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Friday, November 26, 2004

Baltimore Sun Op-ed: Righting the CIA by Melvin A Goodman

Baltimore Sun Op-ed: Righting the CIA by Melvin A Goodman

Righting the CIA by Melvin A. Goodman Published on Friday, November 19, 2004 by the Baltimore Sun

President Harry S. Truman created the Central Intelligence Agency in 1947 to coordinate the various assessments of the intelligence community and to place the CIA outside the policy community. In this way, Mr. Truman wanted to encourage competitive analysis within the intelligence community and to make sure that policy-makers did not tailor intelligence to suit their interests.

Over the years, there have been many attempts to politicize intelligence. But no government has been so blatant as the Bush administration, which used phony intelligence to justify the war against Iraq and has introduced a new director of central intelligence, Porter J. Goss, to conduct a political housecleaning at the highest levels of the agency.

I joined the CIA in 1966 during the Vietnam War and witnessed a major campaign to ensure that intelligence supported the Johnson administration's troop buildup in Southeast Asia. Working-level analysts correctly estimated the size of the Viet Cong forces and even predicted the Tet offensive in 1966, but time and again, senior officials caved in to Pentagon demands to limit the order of battle for irregular forces and to downplay the strength of Vietnam's military capabilities. After Tet in 1968, the CIA made honest efforts to accurately assess the capabilities and strengths of the enemy.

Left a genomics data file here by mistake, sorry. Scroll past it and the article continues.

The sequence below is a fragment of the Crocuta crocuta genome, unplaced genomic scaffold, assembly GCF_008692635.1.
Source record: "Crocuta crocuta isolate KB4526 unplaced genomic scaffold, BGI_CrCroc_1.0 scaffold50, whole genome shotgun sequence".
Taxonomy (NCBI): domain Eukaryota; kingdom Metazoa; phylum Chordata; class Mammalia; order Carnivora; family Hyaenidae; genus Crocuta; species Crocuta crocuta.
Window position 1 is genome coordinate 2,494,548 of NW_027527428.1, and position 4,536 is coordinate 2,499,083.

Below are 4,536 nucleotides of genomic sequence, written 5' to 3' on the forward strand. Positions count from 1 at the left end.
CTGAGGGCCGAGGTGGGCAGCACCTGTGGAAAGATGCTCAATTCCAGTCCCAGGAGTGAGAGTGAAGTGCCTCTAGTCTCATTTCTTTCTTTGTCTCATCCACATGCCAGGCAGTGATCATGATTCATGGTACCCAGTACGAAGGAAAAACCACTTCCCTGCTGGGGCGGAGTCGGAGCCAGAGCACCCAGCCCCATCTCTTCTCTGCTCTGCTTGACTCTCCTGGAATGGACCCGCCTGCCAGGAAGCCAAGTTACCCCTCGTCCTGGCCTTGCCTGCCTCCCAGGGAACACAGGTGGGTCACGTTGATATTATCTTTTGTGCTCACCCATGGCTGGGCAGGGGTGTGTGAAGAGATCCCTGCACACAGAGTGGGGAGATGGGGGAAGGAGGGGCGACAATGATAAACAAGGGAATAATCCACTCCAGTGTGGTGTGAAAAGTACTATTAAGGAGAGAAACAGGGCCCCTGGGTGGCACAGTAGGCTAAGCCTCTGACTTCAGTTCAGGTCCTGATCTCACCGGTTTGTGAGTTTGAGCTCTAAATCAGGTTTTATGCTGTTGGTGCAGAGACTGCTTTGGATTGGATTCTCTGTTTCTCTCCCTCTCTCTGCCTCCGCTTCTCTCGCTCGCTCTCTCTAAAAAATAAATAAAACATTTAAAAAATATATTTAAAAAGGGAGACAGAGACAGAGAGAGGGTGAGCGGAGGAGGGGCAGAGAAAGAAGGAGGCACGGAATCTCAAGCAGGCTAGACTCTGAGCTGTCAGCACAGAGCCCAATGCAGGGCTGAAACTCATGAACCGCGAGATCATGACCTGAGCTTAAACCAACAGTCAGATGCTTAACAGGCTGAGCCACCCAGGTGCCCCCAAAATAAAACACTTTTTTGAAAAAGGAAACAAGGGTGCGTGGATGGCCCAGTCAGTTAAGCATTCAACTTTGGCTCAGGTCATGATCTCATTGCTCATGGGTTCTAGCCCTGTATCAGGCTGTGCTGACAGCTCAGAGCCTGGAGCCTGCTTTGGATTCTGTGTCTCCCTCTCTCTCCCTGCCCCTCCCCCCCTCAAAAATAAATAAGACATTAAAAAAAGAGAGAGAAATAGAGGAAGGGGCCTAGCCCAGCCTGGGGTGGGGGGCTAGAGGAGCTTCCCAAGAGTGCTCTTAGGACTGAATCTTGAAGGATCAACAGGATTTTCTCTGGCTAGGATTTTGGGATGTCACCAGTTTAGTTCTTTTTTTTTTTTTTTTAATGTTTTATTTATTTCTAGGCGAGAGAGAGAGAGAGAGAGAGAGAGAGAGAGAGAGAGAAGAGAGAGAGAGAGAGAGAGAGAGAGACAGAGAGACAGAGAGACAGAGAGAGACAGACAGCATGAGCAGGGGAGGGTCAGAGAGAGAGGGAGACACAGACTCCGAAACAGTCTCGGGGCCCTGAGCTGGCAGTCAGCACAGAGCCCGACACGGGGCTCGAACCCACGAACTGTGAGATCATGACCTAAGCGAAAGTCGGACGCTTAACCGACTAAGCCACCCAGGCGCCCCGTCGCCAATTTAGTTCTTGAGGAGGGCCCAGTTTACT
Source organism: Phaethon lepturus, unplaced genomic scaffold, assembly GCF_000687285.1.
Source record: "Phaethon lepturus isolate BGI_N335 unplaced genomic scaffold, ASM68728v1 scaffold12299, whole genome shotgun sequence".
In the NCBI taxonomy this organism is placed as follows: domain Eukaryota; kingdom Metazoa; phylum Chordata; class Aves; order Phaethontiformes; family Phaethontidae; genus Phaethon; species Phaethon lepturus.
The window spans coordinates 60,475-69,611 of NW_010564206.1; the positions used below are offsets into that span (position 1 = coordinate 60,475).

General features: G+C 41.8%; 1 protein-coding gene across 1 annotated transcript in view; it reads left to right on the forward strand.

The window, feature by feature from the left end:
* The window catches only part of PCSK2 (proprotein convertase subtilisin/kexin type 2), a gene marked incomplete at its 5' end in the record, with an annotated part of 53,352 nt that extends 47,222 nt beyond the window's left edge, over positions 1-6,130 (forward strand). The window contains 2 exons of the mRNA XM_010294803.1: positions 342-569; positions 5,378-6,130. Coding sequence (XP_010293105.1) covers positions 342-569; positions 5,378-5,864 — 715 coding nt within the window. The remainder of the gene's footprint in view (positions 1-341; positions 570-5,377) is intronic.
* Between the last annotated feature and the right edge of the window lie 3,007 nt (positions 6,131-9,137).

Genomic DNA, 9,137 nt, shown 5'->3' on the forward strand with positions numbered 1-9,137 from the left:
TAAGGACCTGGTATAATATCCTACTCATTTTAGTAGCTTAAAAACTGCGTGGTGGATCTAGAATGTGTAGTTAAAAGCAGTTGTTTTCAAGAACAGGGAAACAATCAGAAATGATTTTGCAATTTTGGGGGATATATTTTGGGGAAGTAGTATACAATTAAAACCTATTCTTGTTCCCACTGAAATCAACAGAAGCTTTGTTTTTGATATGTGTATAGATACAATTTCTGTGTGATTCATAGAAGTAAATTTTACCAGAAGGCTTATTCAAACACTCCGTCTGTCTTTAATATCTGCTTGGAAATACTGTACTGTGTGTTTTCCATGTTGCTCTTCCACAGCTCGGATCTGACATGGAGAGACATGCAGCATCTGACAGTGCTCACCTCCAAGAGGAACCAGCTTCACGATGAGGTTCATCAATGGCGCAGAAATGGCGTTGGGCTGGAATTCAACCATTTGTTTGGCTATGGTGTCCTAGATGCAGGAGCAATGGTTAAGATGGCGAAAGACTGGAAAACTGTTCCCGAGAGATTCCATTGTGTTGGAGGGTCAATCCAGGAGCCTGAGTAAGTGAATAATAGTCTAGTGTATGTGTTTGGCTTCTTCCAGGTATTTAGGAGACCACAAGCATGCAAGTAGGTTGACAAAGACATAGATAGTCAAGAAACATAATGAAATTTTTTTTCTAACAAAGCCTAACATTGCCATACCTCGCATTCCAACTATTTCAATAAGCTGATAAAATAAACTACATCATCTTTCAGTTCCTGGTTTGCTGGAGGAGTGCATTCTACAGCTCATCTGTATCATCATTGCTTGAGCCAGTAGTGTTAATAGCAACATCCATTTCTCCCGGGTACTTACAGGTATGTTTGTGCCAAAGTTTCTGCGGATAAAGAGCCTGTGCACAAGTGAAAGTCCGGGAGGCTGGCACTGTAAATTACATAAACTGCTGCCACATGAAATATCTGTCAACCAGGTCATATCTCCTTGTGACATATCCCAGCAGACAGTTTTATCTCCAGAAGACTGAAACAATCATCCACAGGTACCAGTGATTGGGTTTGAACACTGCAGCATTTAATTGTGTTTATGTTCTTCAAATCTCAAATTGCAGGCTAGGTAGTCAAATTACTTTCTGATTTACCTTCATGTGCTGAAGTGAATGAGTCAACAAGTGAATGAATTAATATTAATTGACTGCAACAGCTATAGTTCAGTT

We are witnessing a similar phenomenon today, with agency analysts trying to improve their Iraqi intelligence reporting after tailoring intelligence on Iraqi weapons of mass destruction and links to terrorism prior to the war.

[…]

I resigned from the CIA in 1990 because of the politicization of intelligence on the Soviet Union, which was championed by CIA Director William J. Casey and his deputy for intelligence, Robert M. Gates. The overestimates of the strength of the Soviet Union in the 1980s meant that the policy community was completely surprised by the Soviet collapse and missed numerous negotiating opportunities with Moscow.

[…]


Read the entire opinion piece here: Righting the CIA by Melvin A. Goodman Published on Friday, November 19, 2004 by the Baltimore Sun

20041119 Baltimore Sun Op ed Righting the CIA by Melvin A Goodman